WhatsApp Email Advertisement by Andrew [email protected] up for the weekly Limerick Post newsletter Sign Up THE Director of Public Prosecutions is to consider prosecuting a former director of the Irish League of Credit Unions, Limerick man Matt Heffernan, over loans he took out at a Credit Union in Cork.Following the wind up of the Castletownbere branch of the credit union, an internal report revealed that Mr Heffernan, who was previously involved in the running of Caherdavin Credit Union, had loans so large they were in breach of the law.The matter came to light in April of last year when the former director stepped down amid controversy and speculation. He had been nominated to the board the previous February and worked as a field officer monitoring the operations of the league’s branches throughout the south of Ireland.During the wind up process of the Credit Union in Castletownbere, it emerged that Mr Heffernan had loans valued at €350,000 linked to Bulgarian and Spanish holiday properties and the Irish League of Credit Unions has since notified Gardaí about the matter.The loans breached legislation of the Credit Union Act because of their size and Gardai have been informed that application forms for loans for Mr Heffernan contained incorrect personal information including different addresses and a different occupation.KPMG revealed that the loans obtained from Berehaven Credit Union by Mr Heffernan were not being repaid and that joint names were used. Some of those named were unaware of the loans. Print NewsDirector may be prosecutedBy Staff Reporter – August 20, 2014 1080 Twitter Linkedin Facebook Previous articleKileely households told not to drink tap waterNext articleDeath linked to suspected heroin overdose Staff Reporterhttp://www.limerickpost.ie
I woke up to my one-year-old son puking at 3 a.m. He hurled all over me as I gathered him in my arms and ran to the bathroom. A few minutes later he was settled into a warm bath when a wave of nausea rose in my own belly. I kneeled in front of the toilet bowl, heaving for all I was worth. My son started giggling. Not a titter, but a full on laugh. At least he thought it was funny.After I rinsed my mouth and wiped my face, I started smiling too. I was a single mom raising my son far away from family and friends while trying to work full time to support us. There were nights when I wasn’t sure how I would make it – I was tired, alone and stressed. I felt stuck in Asheville, an area then unfamiliar to me, far away from my beloved California where I had spent a decade kayaking, skiing, and climbing, where the rivers and mountains felt like family. But in the wee hours of the morning, still smelling like puke and feeling sick, Tobin’s laugh was contagious.That weekend I decided to embrace living in Western North Carolina with an infant. Leaving stacks of dirty dishes and mounds of laundry behind, I threw camping gear into the truck and buckled Tobin in his car seat.I heard of a place called the Cherohala Skyway connecting North Carolina to Tennessee. Beyond its beauty, I couldn’t find much information about it. Tobin, my friend Meghan and I decided to take a look. We pulled into a campground that night and a dozen motorcycles were propped alongside the check-in building. Men with long grey beards and bandannas sat on the porch.I climbed out of the pickup in a sundress and flip flops, hoisting Tobin on my hip. Meghan got out of the car in a pair of shorts and a tank top.“Wherein’ your fellas?” one of the guys asked.My reply that it was just us was met with a round of applause.We spent the evening with them, sampling their moonshine, while they took turns jostling Tobin on their laps. They pulled out their wallets and showed us photos of their grandkids. The next day when we say them on a pull-out along the Cherohala Skyway, we posed on their bikes.Taking my son along meant that we traveled at a slower pace, but we managed to find adventure wherever we went. Slowing down allowed me to look around and the more I looked, the more I noticed. I started jotting down notes that turned into an idea for an article. I submitted a pitch for an article about the Cherohala Skyway over a dozen times before the editor of Blue Ridge Outdoors responded.After I’d written a few feature articles, we talked about an advice column and proposed a few alter egos, eventually settling on Mountain Mama.There are still days when I take Tobin hiking or canoeing and he has temper tantrum two hours from the truck. Sometimes his meltdowns come at the end of a long work week when we’re supposed to be having fun. That’s when it’s nice to channel Mountain Mama. She never loses her sense of humor, she’s never too tired to swoop up an exhausted kid.In the process of writing and exploring the area, I’ve fallen in love with Western North Carolina and consider it home. The curve of the mountains on the horizon, the gradations of green in the river’s swirling currents, the first dogwood blooms in the spring, it all tugs at my heart.My life isn’t perfect, not by a long shot. I’m not happy all the time, but I do live as close to my truth as I know how. Writing has helped a lot. So has getting outside and doing uncomfortable things, talking to people I normally wouldn’t and showing up exactly as I am – sometimes messy, sometimes scared, sometimes tired, but always willing to laugh.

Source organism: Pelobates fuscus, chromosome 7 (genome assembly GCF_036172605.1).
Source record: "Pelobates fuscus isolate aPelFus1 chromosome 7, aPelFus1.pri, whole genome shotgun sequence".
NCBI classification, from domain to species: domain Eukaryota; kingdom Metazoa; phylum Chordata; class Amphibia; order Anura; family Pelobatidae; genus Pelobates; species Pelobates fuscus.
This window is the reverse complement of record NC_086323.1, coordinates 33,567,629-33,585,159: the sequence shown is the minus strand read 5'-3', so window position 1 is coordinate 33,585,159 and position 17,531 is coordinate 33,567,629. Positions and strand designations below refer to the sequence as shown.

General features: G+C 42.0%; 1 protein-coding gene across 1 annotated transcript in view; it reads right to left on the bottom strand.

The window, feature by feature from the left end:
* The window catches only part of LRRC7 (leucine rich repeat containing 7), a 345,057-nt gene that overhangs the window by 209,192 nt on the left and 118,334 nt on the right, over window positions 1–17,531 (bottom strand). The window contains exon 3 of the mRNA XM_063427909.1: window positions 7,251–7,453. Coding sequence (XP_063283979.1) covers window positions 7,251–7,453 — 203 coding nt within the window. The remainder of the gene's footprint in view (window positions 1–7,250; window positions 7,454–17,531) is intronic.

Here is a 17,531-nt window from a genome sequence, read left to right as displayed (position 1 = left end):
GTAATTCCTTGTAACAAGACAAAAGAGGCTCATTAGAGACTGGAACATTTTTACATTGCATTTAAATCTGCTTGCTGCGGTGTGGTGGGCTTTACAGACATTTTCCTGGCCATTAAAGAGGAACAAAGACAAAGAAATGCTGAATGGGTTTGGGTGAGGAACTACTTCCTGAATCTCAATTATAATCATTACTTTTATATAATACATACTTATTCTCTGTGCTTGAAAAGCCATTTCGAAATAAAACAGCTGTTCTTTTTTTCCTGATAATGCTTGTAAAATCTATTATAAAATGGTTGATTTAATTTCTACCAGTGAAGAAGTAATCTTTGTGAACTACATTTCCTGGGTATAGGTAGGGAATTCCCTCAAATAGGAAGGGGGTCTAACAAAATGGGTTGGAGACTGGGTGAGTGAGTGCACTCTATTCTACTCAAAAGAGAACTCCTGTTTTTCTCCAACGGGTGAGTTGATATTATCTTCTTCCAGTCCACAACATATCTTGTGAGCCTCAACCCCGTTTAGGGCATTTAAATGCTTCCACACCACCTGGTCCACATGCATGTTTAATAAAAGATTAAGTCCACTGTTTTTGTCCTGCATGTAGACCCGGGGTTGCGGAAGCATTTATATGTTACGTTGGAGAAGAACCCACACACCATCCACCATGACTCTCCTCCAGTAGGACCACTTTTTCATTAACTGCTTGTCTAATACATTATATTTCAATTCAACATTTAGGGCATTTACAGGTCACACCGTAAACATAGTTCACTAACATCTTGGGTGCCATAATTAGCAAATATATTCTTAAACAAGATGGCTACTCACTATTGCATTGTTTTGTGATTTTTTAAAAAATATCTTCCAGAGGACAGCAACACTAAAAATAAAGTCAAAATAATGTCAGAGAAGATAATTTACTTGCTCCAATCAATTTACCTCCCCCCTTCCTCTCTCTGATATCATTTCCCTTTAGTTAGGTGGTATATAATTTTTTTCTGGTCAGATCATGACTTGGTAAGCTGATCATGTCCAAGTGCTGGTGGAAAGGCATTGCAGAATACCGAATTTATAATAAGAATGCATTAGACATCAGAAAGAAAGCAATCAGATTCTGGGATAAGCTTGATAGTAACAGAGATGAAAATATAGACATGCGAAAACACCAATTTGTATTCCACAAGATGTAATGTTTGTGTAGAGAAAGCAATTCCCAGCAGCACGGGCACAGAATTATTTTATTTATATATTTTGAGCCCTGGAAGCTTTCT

Sharon also built friendships with other outdoorsy women at the drop-zone and through her work. She began hiking and rock climbing as a result. One of her first dates with her husband, Telvis, was a camping trip in the north Georgia mountains. It was his first time stargazing far away from the city lights. By the time she became pregnant with her eldest, Sharon already knew what it felt like to camp under the stars, hike through the woods and jump out of a perfectly good airplane. Having her own outdoor interests and goals gave her confidence and a sense of accomplishment. It also prepared her for the next challenge in her life: raising outdoor kids. The Calhoun girls enjoy a hike at Kennesaw Mountain. Photo courtesy of Sharon Calhoun Have Your Own Outdoor Hobbies Sharon learned early on that her daughters have different likes and preferences. Her oldest daughter loves fishing and soccer along with indoor activities like reading. Her 6-year-old loves roaming barefoot, running through the grass, turning cartwheels and digging through the dirt for frogs and insects. That makes it more of a challenge to keep both of them engaged in the outdoors. As a result, Sharon and her husband are intentional about exposing their daughters to a range of outdoor experiences. They Stay Home The Boy Scouts of America recently opened their scouting program to all genders in part to court millennial parents and families of color. Another is Hike It Baby, which coordinates 30,000 hikes a year for families enrolled across 300 chapters. They are launching their Littlest Hiker program to help the organization reach its full potential; enabling families across all races, socioeconomic backgrounds, experience and ability levels to get outdoors. Sharon’s husband Telvis poses for a photo with the kids. Photo courtesy of Sharon Calhoun The message is never that they have to be one thing. Her daughters enjoy trying new things, learning, and most of all—spending time with family in the outdoors. Sharon learned to fish when she was 13-years-old. Her neighbor across the street had a little fishing pond so she went over there to learn. She’s passing the same curiosity off to her daughters. Whenever they vacation near a body of water, they rent poles, bait hooks and fish as a family. The girls love it! They learn, and fail and grow without the pressure of competition or expense of structured activities. The Veteran’s Park near their home outside Atlanta also has a catch-and-release pond which they look forward to visiting. Fishing is just one activity that they enjoy doing together as a family. Photo courtesy of Sharon Calhoun So they don’t just hike, they go to cultural events in downtown Atlanta like the Dogwood Festival in Piedmont Park. Sharon also enjoys taking day trips and walking around Atlanta with the girls. She explains that “to me exploring and cityscapes are part of getting outside. Atlanta has ample parks and a very beautiful cityscape.” So for all the moms out there living and working in urban environments, the next time someone asks if you consider yourself outdoorsy the answer is yes! Try New Things The weekends are for adventures but they don’t have to look a certain way. “There’s so much to do in Atlanta without having to pay money,” Sharon explains. They’ve visited the fountains in Centennial Olympic Park and gone tubing on the Chattahoochee river in Helen, Georgia. They’ve also done local 5ks together along with apple and berry picking, hayrides and corn mazes each Fall. The Calhouns enjoy a range of outdoor activities including berry picking at a local farm. Photo courtesy of Telvis Calhou For the Calhouns, raising outdoorsy kids means letting them fail, grow, learn and play! Photo courtesy of Telvis Calhoun Before Sharon had her daughters she boldly pursued her own outdoor passions and found new ones along the way. After growing up in a Florida orange grove, Sharon moved to Georgia and spent her early 20s trying out a range of new hobbies. She learned to skydive in 2002 when she was 24 and accumulated a total of 400 jumps over the next few years as she traveled to cities across the United States. One solution is for families like the Calhouns to expose their kids to different outdoor activities while allowing them to grow, fail, learn and play in safe, culturally competent environments. Several national organizations are also pivoting in this direction. There are also years of structural racism which have a devastating practical application: if you are a black child in the United States, it is statistically more likely that your parents did not grow up hiking or swimming. In many cases, they were never taught because their parents never learned. And their parents never learned because of Jim Crow segregation in pools, beaches, parks and recreation areas across the U.S. The Calhouns enjoy the family friendly trails at Sole Creek. Photo courtesy of Sharon Calhoun Sometimes they stay home! Not every adventure requires leaving the neighborhood or even the backyard. Not all play has to be structured. Not all play requires expensive lessons or gear. Sharon describes herself as a “backyard mom. If the weather is permitting we get outside. We have a wooded area behind our house. We play make-believe games.” Adventure can happen without ever leaving home. They fly kites and play outdoors. And yes sometimes they watch PBS and read books. The Calhouns also visit Stone Mountain, a Confederate memorial with ample hiking trails, a ropes course, sky cable and children’s area located in a privately owned park just 35 mins away from Atlanta. During the summer they travel as far as Tallulah Gorge State Park in the Chattahoochee National Forest in order to hike the steep, cliff-lined trails and splash in the waterfalls below. Stay Local The Calhoun girls pose for a photo atop Stone Mountain. Photo courtesy of Sharon Calhoun Recently, they traveled 3 hrs to Tuskegee, AL to participate in a Legacy Flight Academy “Eyes Above the Horizon” event. Her daughters met a few of the 150 commercial and military rated black female pilots in the United States. For her girls, the event was an exciting reminder that the possibilities are endless! They can try new things and be whomever they choose to be—but it wasn’t always this way. For Sharon, raising outdoor kids requires balance. Her partner is an introvert who can spend an afternoon on the couch devouring a book from start to finish. She describes herself as an “introvert with extroverted tendencies. I have to get outside. I need to see the sun and feel the sun on me.” He supports her love of skydiving, even though he’s not interested in jumping out of a plane anytime soon. She supports his pursuits. And together they’re raising an outdoor family! Sharon and her youngest daughter race together in a local 5k. Photo courtesy of Sharon Calhoun Studies show that learning new things is much harder when you’re the only one who looks like you. It’s one structural barrier that presents a challenge for outdoorsy people of color. Learning a new outdoor activity in a non-diverse group can be intimidating when there’s a possibility that their novice mistakes might be misattributed to their race or gender. Sharon plays with her youngest daughter in their backyard in Canton, GA. Photo courtesy of Telvis Calhoun Sharon and her husband maximize the time they spend together in the outdoors by exploring what’s available locally. She started hiking with her girls when they were toddlers. Today, they regularly make the trip to Kennesaw Mountain for family hikes. Kennesaw is a Civil War battlefield and a national park constructed on Creek and Cherokee land. It offers a scenic overlook and family friendly hiking trails—all within a 45 minute drive of Atlanta. Raising outdoor kids is no easy feat in the age of iPads, Paw Patrol, Baby Shark, and streaming services. Sharon Calhoun is a Georgia mom doing just that. She and her husband Telvis are co-parenting two little girls, aged six and nine-years-old. She’s been intentional about cultivating a love of the outdoors in her family. We interviewed her recently to see how she has managed to successfully raise two outdoor kids. Here’s what we learned from her story: Let them Fail Sharon learned to skydive in 2002 when she was 24 years old. Today she is one of a handful of active black women skydivers in the U.S. Photo courtesy of Sharon Calhoun. Her youngest daughters learn about aviation from one of the Coast Guard “Fab Five”, Lieutenant Christine Angel Hughes. Photo courtesy of Sharon Calhoun Sharon poses for a photo with her daughters atop Stone Mountain. Photo courtesy of Sharon Calhoun